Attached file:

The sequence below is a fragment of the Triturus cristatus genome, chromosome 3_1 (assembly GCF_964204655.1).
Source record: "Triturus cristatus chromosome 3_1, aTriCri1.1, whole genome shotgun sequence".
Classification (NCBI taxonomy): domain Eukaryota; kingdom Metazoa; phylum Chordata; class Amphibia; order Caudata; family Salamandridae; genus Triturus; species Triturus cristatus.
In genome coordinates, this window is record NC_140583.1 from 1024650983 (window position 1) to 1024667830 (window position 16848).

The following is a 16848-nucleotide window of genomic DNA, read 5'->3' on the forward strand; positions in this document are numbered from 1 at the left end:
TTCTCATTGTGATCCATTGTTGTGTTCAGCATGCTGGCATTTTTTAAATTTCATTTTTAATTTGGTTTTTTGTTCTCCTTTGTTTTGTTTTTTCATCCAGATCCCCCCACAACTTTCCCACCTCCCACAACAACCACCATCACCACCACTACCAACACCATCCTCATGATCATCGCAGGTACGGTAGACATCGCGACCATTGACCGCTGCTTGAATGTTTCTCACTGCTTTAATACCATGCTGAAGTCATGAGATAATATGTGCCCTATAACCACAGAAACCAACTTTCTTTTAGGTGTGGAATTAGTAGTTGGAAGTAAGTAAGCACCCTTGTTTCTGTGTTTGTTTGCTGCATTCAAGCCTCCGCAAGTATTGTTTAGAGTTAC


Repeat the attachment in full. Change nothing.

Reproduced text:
The sequence below is a fragment of the Triturus cristatus genome, chromosome 3_1 (assembly GCF_964204655.1).
Source record: "Triturus cristatus chromosome 3_1, aTriCri1.1, whole genome shotgun sequence".
Classification (NCBI taxonomy): domain Eukaryota; kingdom Metazoa; phylum Chordata; class Amphibia; order Caudata; family Salamandridae; genus Triturus; species Triturus cristatus.
In genome coordinates, this window is record NC_140583.1 from 1024650983 (window position 1) to 1024667830 (window position 16848).

The following is a 16848-nucleotide window of genomic DNA, read 5'->3' on the forward strand; positions in this document are numbered from 1 at the left end:
TTCTCATTGTGATCCATTGTTGTGTTCAGCATGCTGGCATTTTTTAAATTTCATTTTTAATTTGGTTTTTTGTTCTCCTTTGTTTTGTTTTTTCATCCAGATCCCCCCACAACTTTCCCACCTCCCACAACAACCACCATCACCACCACTACCAACACCATCCTCATGATCATCGCAGGTACGGTAGACATCGCGACCATTGACCGCTGCTTGAATGTTTCTCACTGCTTTAATACCATGCTGAAGTCATGAGATAATATGTGCCCTATAACCACAGAAACCAACTTTCTTTTAGGTGTGGAATTAGTAGTTGGAAGTAAGTAAGCACCCTTGTTTCTGTGTTTGTTTGCTGCATTCAAGCCTCCGCAAGTATTGTTTAGAGTTAC